Out of State Driving Convictions – Do Points – Levin & Gann

Discover how Maryland residents should handle out-of-state speeding tickets.

By Lee J. Eidelberg, Esquire

Maryland is a member of the “Driver’s License Compact” which, with other member States, promotes compliance with driving regulations and equality in one’s eligibility either to obtain a license or continue driving. Compact members pursue this goal by reporting each conviction of a person from another party state to the licensing authority of a driver’s “home state” – the state which issued the license and has the power to suspend or revoke the license use.

Often, clients inquire: “If I pay the speeding ticket I received out-of-state (to avoid the time and inconvenience of returning to the out-of-state jurisdiction to stand trial) will the points for that speeding violation transfer to my Maryland record?” In response, the reader should be aware that pursuant to Sec. 16-701 of the Transportation Article, Maryland, for purposes of suspending, revoking, or limiting one’s license to operate a motor vehicle, shall give the same effect to the conduct reported … as it would if such conduct had occurred in the home state [Maryland]. Points, however, will transfer from an out-of-state Compact member only in cases of convictions for manslaughter or negligent homicide resulting from the operation of a motor vehicle, driving while under the influence of intoxicating liquor or a narcotic drug, or under the influence of any other drug when results in unsafe driving; any felony in which the use of a vehicle was is used; and failure to stop and render aid in the event of an accident resulting in death or personal injury.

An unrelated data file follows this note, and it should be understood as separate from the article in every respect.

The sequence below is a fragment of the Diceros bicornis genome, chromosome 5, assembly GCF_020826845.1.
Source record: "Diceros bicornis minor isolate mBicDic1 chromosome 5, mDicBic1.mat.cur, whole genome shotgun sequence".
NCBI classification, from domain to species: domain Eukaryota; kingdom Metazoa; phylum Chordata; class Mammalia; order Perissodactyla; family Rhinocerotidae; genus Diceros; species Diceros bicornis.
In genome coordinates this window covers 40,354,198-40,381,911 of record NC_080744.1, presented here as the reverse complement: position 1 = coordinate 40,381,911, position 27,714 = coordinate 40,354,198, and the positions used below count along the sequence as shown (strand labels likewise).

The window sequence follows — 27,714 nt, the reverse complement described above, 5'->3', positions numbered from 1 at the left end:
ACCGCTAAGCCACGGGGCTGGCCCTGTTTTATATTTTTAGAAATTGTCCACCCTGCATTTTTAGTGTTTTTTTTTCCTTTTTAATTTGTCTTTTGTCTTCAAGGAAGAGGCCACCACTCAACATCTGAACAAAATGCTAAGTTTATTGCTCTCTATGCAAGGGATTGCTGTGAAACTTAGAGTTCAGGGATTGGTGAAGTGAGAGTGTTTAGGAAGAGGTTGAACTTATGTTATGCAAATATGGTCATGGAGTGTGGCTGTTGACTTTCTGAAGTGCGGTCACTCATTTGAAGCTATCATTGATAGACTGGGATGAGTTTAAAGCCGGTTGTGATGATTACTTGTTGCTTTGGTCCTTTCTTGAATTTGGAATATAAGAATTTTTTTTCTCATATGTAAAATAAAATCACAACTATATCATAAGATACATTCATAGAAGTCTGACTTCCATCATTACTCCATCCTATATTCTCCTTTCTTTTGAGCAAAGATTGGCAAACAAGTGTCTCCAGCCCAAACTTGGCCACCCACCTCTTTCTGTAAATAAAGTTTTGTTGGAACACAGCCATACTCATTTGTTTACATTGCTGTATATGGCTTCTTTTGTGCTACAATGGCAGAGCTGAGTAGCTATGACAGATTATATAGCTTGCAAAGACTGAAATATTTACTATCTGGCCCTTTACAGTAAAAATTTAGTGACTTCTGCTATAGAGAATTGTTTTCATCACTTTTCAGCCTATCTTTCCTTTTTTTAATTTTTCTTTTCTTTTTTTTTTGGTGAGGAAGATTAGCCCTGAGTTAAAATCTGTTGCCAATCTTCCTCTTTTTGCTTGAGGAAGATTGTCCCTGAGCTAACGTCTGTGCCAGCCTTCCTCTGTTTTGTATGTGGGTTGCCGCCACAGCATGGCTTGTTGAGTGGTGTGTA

Nonetheless, as to any other conviction, reported under the Compact – such as the more common speeding violation, the licensing authority of the home state [Maryland] shall record the conviction on the individual’s driver’s license but may not assess points for the conviction. Accordingly, one must first assess whether an out-of-state traffic offense occurred in a Compact state and then determine if the subject offense falls outside those more serious and enumerated offenses, the conviction for which will result in the transfer of points to one’s Maryland driving record. Although in most instances of non-serious traffic violations, points will not transfer, the reader should be aware that the offense itself will be reported and be reflected on one’s driving record. Moreover, driving records are available via computer access to traffic court judges. Therefore, should a Maryland driver appear in court on an unrelated traffic offense and be queried about past infractions, candor should be exercised not only about existing points on one’s driving record but out-of-state infractions as well.


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